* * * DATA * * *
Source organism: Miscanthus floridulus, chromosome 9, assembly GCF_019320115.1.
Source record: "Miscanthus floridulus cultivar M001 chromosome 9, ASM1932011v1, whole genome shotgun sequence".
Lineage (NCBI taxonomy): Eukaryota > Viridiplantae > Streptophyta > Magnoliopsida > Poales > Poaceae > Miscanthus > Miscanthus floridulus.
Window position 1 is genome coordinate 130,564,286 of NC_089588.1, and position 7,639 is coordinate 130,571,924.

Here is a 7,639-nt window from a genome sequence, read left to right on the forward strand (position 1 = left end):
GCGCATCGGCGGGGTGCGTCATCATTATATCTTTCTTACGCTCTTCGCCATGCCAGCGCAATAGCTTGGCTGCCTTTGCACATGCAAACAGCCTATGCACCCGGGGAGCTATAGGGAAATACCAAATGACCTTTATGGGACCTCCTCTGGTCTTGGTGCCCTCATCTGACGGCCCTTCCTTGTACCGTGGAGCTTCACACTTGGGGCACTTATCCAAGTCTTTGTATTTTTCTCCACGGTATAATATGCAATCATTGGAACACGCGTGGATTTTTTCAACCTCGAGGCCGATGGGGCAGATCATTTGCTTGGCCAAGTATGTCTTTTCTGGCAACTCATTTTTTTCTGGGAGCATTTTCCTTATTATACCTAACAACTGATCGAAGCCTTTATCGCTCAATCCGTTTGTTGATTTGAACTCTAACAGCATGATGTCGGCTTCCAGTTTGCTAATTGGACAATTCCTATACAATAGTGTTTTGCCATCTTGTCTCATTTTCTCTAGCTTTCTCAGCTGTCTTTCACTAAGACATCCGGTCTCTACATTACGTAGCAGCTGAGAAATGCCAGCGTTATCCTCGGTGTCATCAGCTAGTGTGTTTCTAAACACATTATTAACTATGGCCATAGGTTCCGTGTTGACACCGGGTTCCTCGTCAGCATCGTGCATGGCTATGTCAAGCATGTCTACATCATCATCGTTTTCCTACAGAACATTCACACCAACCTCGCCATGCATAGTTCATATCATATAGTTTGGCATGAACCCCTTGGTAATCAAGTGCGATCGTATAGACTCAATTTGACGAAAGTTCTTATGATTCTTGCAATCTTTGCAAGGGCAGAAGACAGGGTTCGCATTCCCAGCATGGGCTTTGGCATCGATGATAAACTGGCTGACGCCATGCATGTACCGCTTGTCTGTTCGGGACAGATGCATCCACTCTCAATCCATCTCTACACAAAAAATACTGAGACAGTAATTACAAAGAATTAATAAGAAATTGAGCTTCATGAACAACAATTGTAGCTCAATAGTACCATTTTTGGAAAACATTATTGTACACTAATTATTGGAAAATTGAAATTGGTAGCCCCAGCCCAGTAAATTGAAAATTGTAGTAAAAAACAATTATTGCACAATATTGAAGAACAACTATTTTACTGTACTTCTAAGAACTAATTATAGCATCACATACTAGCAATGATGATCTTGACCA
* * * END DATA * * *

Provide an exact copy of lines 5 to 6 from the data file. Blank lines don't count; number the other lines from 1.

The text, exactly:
Here is a 7,639-nt window from a genome sequence, read left to right on the forward strand (position 1 = left end):
GCGCATCGGCGGGGTGCGTCATCATTATATCTTTCTTACGCTCTTCGCCATGCCAGCGCAATAGCTTGGCTGCCTTTGCACATGCAAACAGCCTATGCACCCGGGGAGCTATAGGGAAATACCAAATGACCTTTATGGGACCTCCTCTGGTCTTGGTGCCCTCATCTGACGGCCCTTCCTTGTACCGTGGAGCTTCACACTTGGGGCACTTATCCAAGTCTTTGTATTTTTCTCCACGGTATAATATGCAATCATTGGAACACGCGTGGATTTTTTCAACCTCGAGGCCGATGGGGCAGATCATTTGCTTGGCCAAGTATGTCTTTTCTGGCAACTCATTTTTTTCTGGGAGCATTTTCCTTATTATACCTAACAACTGATCGAAGCCTTTATCGCTCAATCCGTTTGTTGATTTGAACTCTAACAGCATGATGTCGGCTTCCAGTTTGCTAATTGGACAATTCCTATACAATAGTGTTTTGCCATCTTGTCTCATTTTCTCTAGCTTTCTCAGCTGTCTTTCACTAAGACATCCGGTCTCTACATTACGTAGCAGCTGAGAAATGCCAGCGTTATCCTCGGTGTCATCAGCTAGTGTGTTTCTAAACACATTATTAACTATGGCCATAGGTTCCGTGTTGACACCGGGTTCCTCGTCAGCATCGTGCATGGCTATGTCAAGCATGTCTACATCATCATCGTTTTCCTACAGAACATTCACACCAACCTCGCCATGCATAGTTCATATCATATAGTTTGGCATGAACCCCTTGGTAATCAAGTGCGATCGTATAGACTCAATTTGACGAAAGTTCTTATGATTCTTGCAATCTTTGCAAGGGCAGAAGACAGGGTTCGCATTCCCAGCATGGGCTTTGGCATCGATGATAAACTGGCTGACGCCATGCATGTACCGCTTGTCTGTTCGGGACAGATGCATCCACTCTCAATCCATCTCTACACAAAAAATACTGAGACAGTAATTACAAAGAATTAATAAGAAATTGAGCTTCATGAACAACAATTGTAGCTCAATAGTACCATTTTTGGAAAACATTATTGTACACTAATTATTGGAAAATTGAAATTGGTAGCCCCAGCCCAGTAAATTGAAAATTGTAGTAAAAAACAATTATTGCACAATATTGAAGAACAACTATTTTACTGTACTTCTAAGAACTAATTATAGCATCACATACTAGCAATGATGATCTTGACCA